IT IS DECEMBER and everywhere we go in the Orchard Road and Marina Centre area, we find the facades (and some interiors too) of shopping malls and hotels transformed by creative Christmas decorations, all trying to capture the "magic of Christmas".

As the days to Christmas become fewer, the shoping malls and the streets get more busy as shoppers are caught up in the hustle and bustle of Christmas commercialism.

We are supposed to commemorate the birth of Jesus our Saviour on Dec 25, but by then the spirit of peace, love and joy that is the true magic of Christmas may well be absent in our hearts, hearts (and feet) that are worn out with too much busyness. We may then be out of sync with the true Christmas spirit. Chances are, while we may have prepared well, externally, for Christmas (decorating the house, sending out greetings online or by post, exchanging gifts and cooking for the family), we may lack the spiritual preparation needed for the Lord's coming.

Fortunately, that scenario need not come to pass as we are still early in the season of Advent, and there is time for us to anticipate Christmas in the right way.

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While December marks the closing of a calendar year, it marks the beginning of a new church year. The Advent season lasts about four weeks and it is there to help us prepare ourselves for the grand feast of the Incarnation, our Lord's birth.

The word "Advent" (from the Latin adventus) means "coming" or "arrival" and through the liturgical readings, we prepare ourselves to commemorate not only the coming of Jesus in Bethlehem 2000 years ago but also his glorious Second Coming (Parousia) at the end of the world. The final return of Jesus is not an event to be feared but one that we look forward to - the fulfilment of salvation in Christ is after all the basis of our faith and hope.

But there is a third coming - his coming within us, into our hearts and lives, here and now. How do we prepare to experience the Incarnation within us? Can we experience this Incarnation amidst the external preparations for Christmas?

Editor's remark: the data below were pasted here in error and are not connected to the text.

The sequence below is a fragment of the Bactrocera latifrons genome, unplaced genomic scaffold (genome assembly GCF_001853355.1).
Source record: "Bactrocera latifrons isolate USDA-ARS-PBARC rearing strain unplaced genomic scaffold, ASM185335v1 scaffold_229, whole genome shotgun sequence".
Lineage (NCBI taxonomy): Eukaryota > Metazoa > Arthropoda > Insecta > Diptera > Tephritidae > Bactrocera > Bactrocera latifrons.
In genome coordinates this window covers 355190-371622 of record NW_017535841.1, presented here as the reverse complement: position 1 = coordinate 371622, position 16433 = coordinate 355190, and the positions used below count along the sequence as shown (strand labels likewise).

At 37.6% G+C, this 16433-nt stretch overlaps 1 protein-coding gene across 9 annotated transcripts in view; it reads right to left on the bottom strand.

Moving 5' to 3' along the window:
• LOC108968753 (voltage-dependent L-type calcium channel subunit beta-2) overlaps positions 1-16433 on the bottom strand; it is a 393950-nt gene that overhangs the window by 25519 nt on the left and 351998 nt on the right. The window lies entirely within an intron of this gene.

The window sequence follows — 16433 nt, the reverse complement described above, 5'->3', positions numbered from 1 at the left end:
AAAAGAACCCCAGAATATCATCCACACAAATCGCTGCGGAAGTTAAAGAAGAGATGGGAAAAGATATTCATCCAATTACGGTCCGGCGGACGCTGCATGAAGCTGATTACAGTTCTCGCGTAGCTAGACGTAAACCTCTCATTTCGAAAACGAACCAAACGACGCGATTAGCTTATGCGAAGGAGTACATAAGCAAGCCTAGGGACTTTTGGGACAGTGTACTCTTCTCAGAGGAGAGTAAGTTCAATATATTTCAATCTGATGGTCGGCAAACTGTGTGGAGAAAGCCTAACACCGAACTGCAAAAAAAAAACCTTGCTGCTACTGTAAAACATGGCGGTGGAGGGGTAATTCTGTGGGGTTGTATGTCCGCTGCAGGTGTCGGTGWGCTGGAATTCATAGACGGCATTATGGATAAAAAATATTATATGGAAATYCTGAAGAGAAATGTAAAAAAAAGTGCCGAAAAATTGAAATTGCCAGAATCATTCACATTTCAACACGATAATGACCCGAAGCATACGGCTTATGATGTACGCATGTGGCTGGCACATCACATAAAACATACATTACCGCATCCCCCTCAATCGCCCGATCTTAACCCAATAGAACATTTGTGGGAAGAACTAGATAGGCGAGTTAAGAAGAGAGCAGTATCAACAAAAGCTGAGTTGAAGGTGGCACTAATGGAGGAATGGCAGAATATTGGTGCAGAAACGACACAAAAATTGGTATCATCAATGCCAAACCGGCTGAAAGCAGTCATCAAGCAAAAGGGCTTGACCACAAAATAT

Perhaps the best model for us during the season of Advent is Our Lady. For nine months Mary waited as Jesus grew within her. The season of Advent also entails a waiting on our part - in hope, in openness and silence - for the growth of Christ within us.

Caryll Houselander (a British mystic and spiritual writer) likens the season of Advent to the season of the seed.

The seed of the world's life was hidden in Mary. For us, the seed, as Jesus says, is the Word of God sown in the human heart. Just as the seed in the darkness of the earth needs time to germinate, so too we should wait in patience for the Word of God to germinate in our lives, and in the lives of others. Advent is the season to be still and silent, to take time to read and reflect, to ponder his Word.

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In addition to Scripture, the Holy Spirit continues to grow the seed of Christ within us in many other ways: through persons, events, experiences, the media, etc.

We gradually realise that in everything lovely and pure, honourable and just that we allow to grow quietly within us, Christ also grows. We must create a space within us for the seed of Christ to grow. For those who can spare the time, a weekend retreat or a day of recollection would be ideal. Otherwise a quiet time provided for in one's daily routine would also be appropriate.

For Mary, the season of Advent was a season of humility, silence and growth, and patient waiting.

While we live in an age of instant cash, instant food, and instant communications, we can try during this season of Advent to slow down our pace. For example, if we need to wait (whether it be for someone, the MRT/bus, or in a queue, or for a reply), we can use that waiting time as an opportunity to experience Mary's patient waiting and liken the experience to the gradual unfolding of Christ in our lives.

Our belief in Christ's silent growth within us would then gradually lead us to relate everything in our life to this reality. Everything we do then becomes Christ acting within us - whether it is our daily work, visiting the sick, or cooking and doing the laundry for the family. We gradually allow Christ to live and serve through us.

While Christ was totally dependent on Mary during Advent, so too he now lays his trust in us by depending on us to carry him in our hearts to wherever he wants to go. Mary has been compared to a living tabernacle, bringing joy to Elizabeth. We too are asked to be bearers of the joy of Christ to the people we encounter. The season of Advent gives us the opportunity to prepare ourselves for the coaming of Christ in our lives. Come Lord Jesus, come and may your light shine in our darkness.

Just as Mary brought Jesus to Elizabeth, we too are asked to be bearers of the joy of Christ to the people we encounter.

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